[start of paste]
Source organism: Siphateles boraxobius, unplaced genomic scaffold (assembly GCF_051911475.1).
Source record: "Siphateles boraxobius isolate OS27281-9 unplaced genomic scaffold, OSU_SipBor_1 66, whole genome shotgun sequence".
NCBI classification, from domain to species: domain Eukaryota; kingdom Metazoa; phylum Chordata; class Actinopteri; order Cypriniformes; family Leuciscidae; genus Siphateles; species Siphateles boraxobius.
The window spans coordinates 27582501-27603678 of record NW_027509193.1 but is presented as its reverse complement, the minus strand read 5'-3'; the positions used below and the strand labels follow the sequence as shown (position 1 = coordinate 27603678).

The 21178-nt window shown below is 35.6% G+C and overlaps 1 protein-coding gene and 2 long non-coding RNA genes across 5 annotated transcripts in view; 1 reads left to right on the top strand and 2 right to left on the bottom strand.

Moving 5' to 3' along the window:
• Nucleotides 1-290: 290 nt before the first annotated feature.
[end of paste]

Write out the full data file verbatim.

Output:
Source organism: Siphateles boraxobius, unplaced genomic scaffold (assembly GCF_051911475.1).
Source record: "Siphateles boraxobius isolate OS27281-9 unplaced genomic scaffold, OSU_SipBor_1 66, whole genome shotgun sequence".
NCBI classification, from domain to species: domain Eukaryota; kingdom Metazoa; phylum Chordata; class Actinopteri; order Cypriniformes; family Leuciscidae; genus Siphateles; species Siphateles boraxobius.
The window spans coordinates 27582501-27603678 of record NW_027509193.1 but is presented as its reverse complement, the minus strand read 5'-3'; the positions used below and the strand labels follow the sequence as shown (position 1 = coordinate 27603678).

The 21178-nt window shown below is 35.6% G+C and overlaps 1 protein-coding gene and 2 long non-coding RNA genes across 5 annotated transcripts in view; 1 reads left to right on the top strand and 2 right to left on the bottom strand.

Moving 5' to 3' along the window:
• Nucleotides 1-290: 290 nt before the first annotated feature.